1715: King Louis XIV of France, called the “Sun King”, died in Versailles after reigning for 72 years – the longest in European history.
1853: The first triangular-shaped postage stamps were issued by the Cape of Good Hope.
1859: Pullman (sleeping cars) carriages were introduced, on the Bloomington to Chicago line.
1875: Edgar Rice Burroughs, creator of Tarzan, was born in Chicago. He never visited Africa where his stories were set.
1923: An earthquake in Japan left the cities of Tokyo and Yokohama in ruins and killed more than 300,000 people.
1939: Germany invaded Poland and bombed Warsaw at 6am. For the first time in history, the King went to Downing Street instead of the Prime Minister going to the Palace, as Neville Chamberlain needed to stay near his telephone.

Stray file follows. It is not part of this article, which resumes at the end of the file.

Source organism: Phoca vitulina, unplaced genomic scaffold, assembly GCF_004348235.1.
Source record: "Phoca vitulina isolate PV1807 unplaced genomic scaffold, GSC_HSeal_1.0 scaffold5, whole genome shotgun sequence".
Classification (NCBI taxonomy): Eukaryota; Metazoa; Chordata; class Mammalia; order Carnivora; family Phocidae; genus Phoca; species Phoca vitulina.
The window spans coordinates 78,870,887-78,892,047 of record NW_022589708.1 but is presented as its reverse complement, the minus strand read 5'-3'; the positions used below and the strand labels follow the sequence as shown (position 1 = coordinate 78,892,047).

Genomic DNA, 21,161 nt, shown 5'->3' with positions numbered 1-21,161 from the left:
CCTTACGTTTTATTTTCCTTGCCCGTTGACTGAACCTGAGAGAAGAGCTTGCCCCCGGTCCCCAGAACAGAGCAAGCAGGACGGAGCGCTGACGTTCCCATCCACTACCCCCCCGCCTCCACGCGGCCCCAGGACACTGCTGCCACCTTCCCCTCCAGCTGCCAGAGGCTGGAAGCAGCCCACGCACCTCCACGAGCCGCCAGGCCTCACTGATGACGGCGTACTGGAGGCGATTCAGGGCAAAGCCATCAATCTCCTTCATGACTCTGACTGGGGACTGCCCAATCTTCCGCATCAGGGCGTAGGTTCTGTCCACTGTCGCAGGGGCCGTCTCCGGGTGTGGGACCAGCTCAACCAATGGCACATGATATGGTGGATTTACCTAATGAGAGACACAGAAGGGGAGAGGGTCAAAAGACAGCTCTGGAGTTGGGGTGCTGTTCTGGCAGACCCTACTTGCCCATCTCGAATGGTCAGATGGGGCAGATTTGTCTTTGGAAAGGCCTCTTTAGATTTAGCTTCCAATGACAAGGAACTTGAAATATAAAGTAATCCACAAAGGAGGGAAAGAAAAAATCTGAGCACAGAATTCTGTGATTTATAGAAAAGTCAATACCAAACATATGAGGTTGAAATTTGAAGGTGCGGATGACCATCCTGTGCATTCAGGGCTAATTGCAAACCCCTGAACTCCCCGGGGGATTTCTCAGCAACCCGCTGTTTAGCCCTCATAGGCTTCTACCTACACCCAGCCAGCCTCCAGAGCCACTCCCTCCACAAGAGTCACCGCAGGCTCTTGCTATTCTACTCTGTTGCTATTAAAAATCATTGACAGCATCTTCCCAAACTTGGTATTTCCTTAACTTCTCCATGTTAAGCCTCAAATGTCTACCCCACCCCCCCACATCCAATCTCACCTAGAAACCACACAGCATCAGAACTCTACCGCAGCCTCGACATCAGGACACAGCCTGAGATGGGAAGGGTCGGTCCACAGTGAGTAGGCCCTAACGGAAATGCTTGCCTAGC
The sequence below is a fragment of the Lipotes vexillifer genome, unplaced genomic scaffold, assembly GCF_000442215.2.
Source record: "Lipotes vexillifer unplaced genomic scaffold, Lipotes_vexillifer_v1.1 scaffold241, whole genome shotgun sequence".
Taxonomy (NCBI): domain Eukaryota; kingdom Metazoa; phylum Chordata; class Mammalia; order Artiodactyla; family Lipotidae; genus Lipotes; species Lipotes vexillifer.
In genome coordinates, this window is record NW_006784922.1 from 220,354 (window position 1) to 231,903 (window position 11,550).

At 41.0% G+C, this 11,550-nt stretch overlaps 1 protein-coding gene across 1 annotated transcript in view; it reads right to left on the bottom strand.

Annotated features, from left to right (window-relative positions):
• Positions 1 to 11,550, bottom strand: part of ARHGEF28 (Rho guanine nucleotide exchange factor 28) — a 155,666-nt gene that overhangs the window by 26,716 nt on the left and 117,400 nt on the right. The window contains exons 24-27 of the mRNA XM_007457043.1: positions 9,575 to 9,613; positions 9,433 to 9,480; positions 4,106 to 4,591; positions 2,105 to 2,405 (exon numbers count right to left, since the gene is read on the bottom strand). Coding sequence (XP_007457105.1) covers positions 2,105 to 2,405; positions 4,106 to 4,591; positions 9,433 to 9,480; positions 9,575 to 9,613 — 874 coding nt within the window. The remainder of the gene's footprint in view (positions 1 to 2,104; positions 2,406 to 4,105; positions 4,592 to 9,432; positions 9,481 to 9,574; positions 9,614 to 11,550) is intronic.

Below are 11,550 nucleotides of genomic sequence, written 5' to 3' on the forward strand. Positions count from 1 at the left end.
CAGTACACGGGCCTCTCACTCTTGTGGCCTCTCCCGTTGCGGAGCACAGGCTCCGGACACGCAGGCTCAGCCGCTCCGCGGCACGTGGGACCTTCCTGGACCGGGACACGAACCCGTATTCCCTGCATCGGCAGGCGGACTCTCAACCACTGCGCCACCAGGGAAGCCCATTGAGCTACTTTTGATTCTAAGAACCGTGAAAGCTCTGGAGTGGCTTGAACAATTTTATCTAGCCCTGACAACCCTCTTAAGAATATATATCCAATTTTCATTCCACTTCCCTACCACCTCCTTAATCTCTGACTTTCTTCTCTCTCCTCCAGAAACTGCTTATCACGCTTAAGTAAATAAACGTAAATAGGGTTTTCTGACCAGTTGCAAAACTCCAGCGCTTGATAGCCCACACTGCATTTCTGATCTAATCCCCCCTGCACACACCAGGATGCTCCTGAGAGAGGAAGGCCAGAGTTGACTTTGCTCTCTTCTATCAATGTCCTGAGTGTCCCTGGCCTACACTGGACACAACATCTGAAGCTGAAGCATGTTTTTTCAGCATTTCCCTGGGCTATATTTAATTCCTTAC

1951: Britain’s first supermarket opened, the Premier in Earl’s Court, London.
1969: Colonel Gaddafi seized power in Libya, overthrowing King Idris I.
1971: The British penny and the threepenny piece coins ceased to be legal tender as decimalisation continued.
1990: The Prince of Wales was recovering after surgeons operated for the second time on his right arm, broken when he fell from his polo pony.
2012: Super cyclist Sarah Storey flew to a gold medal in the Paralympics – just hours after her husband Barney won one.
ON THIS DAY LAST YEAR: Children’s programme Thomas And Friends announced it was to introduce an “inclusive” gender-balanced, multicultural set of characters as part of a revamp.
BIRTHDAYS: Lily Tomlin, comedienne, 80; Barry Gibb, singer (Bee Gees), 73; Bruce Foxton, bass player (The Jam), 64; Gloria Estefan, singer, 62; Ruud Gullit, former footballer/manager, 57; Scott Speedman, actor, 44; Daniel Sturridge, footballer, 30; Romeo Beckham, 17.